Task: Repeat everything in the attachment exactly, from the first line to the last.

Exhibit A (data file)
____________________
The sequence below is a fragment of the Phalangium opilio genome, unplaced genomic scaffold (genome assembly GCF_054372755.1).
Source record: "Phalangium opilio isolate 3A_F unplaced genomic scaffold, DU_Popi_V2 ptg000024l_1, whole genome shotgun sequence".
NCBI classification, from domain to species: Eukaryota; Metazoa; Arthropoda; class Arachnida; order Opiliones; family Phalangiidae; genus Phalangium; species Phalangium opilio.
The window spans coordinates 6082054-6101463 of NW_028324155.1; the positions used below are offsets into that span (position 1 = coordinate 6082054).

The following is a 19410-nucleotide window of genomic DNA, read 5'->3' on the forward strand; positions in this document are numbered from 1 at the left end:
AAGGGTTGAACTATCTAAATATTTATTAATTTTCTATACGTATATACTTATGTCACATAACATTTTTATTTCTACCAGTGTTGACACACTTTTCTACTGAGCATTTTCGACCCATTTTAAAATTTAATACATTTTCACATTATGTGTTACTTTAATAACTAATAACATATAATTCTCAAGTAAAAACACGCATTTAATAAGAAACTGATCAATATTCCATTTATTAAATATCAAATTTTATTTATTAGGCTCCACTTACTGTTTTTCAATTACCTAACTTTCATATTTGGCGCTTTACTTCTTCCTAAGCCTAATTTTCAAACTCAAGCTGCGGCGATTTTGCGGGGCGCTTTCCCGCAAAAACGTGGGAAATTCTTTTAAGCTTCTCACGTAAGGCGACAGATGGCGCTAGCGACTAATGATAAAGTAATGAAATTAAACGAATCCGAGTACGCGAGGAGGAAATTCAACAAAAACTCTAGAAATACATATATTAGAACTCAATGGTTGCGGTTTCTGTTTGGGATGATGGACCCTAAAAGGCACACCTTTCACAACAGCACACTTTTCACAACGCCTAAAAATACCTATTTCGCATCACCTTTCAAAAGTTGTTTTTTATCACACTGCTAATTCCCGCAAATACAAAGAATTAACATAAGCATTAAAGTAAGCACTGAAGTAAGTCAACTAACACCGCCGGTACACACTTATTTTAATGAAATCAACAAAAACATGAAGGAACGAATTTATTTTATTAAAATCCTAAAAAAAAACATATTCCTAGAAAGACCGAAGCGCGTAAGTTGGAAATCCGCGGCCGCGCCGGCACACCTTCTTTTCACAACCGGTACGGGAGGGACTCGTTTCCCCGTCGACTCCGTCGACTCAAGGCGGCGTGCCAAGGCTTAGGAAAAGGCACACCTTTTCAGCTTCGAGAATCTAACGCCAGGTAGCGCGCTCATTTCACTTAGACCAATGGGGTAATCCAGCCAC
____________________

The sequence below is a fragment of the Phalangium opilio genome, unplaced genomic scaffold (genome assembly GCF_054372755.1).
Source record: "Phalangium opilio isolate 3A_F unplaced genomic scaffold, DU_Popi_V2 ptg000024l_1, whole genome shotgun sequence".
NCBI classification, from domain to species: Eukaryota; Metazoa; Arthropoda; class Arachnida; order Opiliones; family Phalangiidae; genus Phalangium; species Phalangium opilio.
The window spans coordinates 6082054-6101463 of NW_028324155.1; the positions used below are offsets into that span (position 1 = coordinate 6082054).

The following is a 19410-nucleotide window of genomic DNA, read 5'->3' on the forward strand; positions in this document are numbered from 1 at the left end:
AAGGGTTGAACTATCTAAATATTTATTAATTTTCTATACGTATATACTTATGTCACATAACATTTTTATTTCTACCAGTGTTGACACACTTTTCTACTGAGCATTTTCGACCCATTTTAAAATTTAATACATTTTCACATTATGTGTTACTTTAATAACTAATAACATATAATTCTCAAGTAAAAACACGCATTTAATAAGAAACTGATCAATATTCCATTTATTAAATATCAAATTTTATTTATTAGGCTCCACTTACTGTTTTTCAATTACCTAACTTTCATATTTGGCGCTTTACTTCTTCCTAAGCCTAATTTTCAAACTCAAGCTGCGGCGATTTTGCGGGGCGCTTTCCCGCAAAAACGTGGGAAATTCTTTTAAGCTTCTCACGTAAGGCGACAGATGGCGCTAGCGACTAATGATAAAGTAATGAAATTAAACGAATCCGAGTACGCGAGGAGGAAATTCAACAAAAACTCTAGAAATACATATATTAGAACTCAATGGTTGCGGTTTCTGTTTGGGATGATGGACCCTAAAAGGCACACCTTTCACAACAGCACACTTTTCACAACGCCTAAAAATACCTATTTCGCATCACCTTTCAAAAGTTGTTTTTTATCACACTGCTAATTCCCGCAAATACAAAGAATTAACATAAGCATTAAAGTAAGCACTGAAGTAAGTCAACTAACACCGCCGGTACACACTTATTTTAATGAAATCAACAAAAACATGAAGGAACGAATTTATTTTATTAAAATCCTAAAAAAAAACATATTCCTAGAAAGACCGAAGCGCGTAAGTTGGAAATCCGCGGCCGCGCCGGCACACCTTCTTTTCACAACCGGTACGGGAGGGACTCGTTTCCCCGTCGACTCCGTCGACTCAAGGCGGCGTGCCAAGGCTTAGGAAAAGGCACACCTTTTCAGCTTCGAGAATCTAACGCCAGGTAGCGCGCTCATTTCACTTAGACCAATGGGGTAATCCAGCCAC